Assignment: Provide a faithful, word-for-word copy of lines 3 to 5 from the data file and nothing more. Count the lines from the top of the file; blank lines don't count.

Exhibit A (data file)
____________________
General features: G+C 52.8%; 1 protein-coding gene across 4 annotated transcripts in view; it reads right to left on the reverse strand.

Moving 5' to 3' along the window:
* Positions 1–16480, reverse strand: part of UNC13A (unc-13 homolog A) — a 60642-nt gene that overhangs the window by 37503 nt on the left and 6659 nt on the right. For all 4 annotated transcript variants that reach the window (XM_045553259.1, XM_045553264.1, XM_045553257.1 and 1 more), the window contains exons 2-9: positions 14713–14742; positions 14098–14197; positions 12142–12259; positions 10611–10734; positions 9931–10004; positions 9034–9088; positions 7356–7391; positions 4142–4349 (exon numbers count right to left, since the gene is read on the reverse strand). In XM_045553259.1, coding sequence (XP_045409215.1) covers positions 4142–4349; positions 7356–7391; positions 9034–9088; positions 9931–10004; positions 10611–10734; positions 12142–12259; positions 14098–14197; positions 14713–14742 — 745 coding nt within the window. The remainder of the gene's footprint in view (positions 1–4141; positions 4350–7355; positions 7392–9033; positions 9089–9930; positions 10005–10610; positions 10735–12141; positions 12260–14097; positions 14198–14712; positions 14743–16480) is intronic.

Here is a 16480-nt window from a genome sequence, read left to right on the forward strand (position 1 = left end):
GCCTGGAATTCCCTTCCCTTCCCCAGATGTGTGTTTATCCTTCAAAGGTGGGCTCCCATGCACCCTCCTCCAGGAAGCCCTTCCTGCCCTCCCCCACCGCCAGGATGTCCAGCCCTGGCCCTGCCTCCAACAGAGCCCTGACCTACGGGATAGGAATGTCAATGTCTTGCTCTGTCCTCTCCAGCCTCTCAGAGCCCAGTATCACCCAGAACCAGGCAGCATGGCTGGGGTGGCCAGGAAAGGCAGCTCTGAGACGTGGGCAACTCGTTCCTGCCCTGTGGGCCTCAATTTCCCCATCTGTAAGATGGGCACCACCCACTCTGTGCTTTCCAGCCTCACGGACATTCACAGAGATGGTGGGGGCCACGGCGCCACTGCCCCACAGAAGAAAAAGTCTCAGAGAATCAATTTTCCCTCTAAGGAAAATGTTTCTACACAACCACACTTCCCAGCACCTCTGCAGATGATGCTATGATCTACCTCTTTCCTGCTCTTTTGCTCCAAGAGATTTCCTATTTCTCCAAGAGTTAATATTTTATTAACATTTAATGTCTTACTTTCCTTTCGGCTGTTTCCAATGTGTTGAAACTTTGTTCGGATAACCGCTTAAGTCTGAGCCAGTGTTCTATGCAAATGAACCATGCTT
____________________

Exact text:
* Positions 1–16480, reverse strand: part of UNC13A (unc-13 homolog A) — a 60642-nt gene that overhangs the window by 37503 nt on the left and 6659 nt on the right. For all 4 annotated transcript variants that reach the window (XM_045553259.1, XM_045553264.1, XM_045553257.1 and 1 more), the window contains exons 2-9: positions 14713–14742; positions 14098–14197; positions 12142–12259; positions 10611–10734; positions 9931–10004; positions 9034–9088; positions 7356–7391; positions 4142–4349 (exon numbers count right to left, since the gene is read on the reverse strand). In XM_045553259.1, coding sequence (XP_045409215.1) covers positions 4142–4349; positions 7356–7391; positions 9034–9088; positions 9931–10004; positions 10611–10734; positions 12142–12259; positions 14098–14197; positions 14713–14742 — 745 coding nt within the window. The remainder of the gene's footprint in view (positions 1–4141; positions 4350–7355; positions 7392–9033; positions 9089–9930; positions 10005–10610; positions 10735–12141; positions 12260–14097; positions 14198–14712; positions 14743–16480) is intronic.

Here is a 16480-nt window from a genome sequence, read left to right on the forward strand (position 1 = left end):
GCCTGGAATTCCCTTCCCTTCCCCAGATGTGTGTTTATCCTTCAAAGGTGGGCTCCCATGCACCCTCCTCCAGGAAGCCCTTCCTGCCCTCCCCCACCGCCAGGATGTCCAGCCCTGGCCCTGCCTCCAACAGAGCCCTGACCTACGGGATAGGAATGTCAATGTCTTGCTCTGTCCTCTCCAGCCTCTCAGAGCCCAGTATCACCCAGAACCAGGCAGCATGGCTGGGGTGGCCAGGAAAGGCAGCTCTGAGACGTGGGCAACTCGTTCCTGCCCTGTGGGCCTCAATTTCCCCATCTGTAAGATGGGCACCACCCACTCTGTGCTTTCCAGCCTCACGGACATTCACAGAGATGGTGGGGGCCACGGCGCCACTGCCCCACAGAAGAAAAAGTCTCAGAGAATCAATTTTCCCTCTAAGGAAAATGTTTCTACACAACCACACTTCCCAGCACCTCTGCAGATGATGCTATGATCTACCTCTTTCCTGCTCTTTTGCTCCAAGAGATTTCCTATTTCTCCAAGAGTTAATATTTTATTAACATTTAATGTCTTACTTTCCTTTCGGCTGTTTCCAATGTGTTGAAACTTTGTTCGGATAACCGCTTAAGTCTGAGCCAGTGTTCTATGCAAATGAACCATGCTT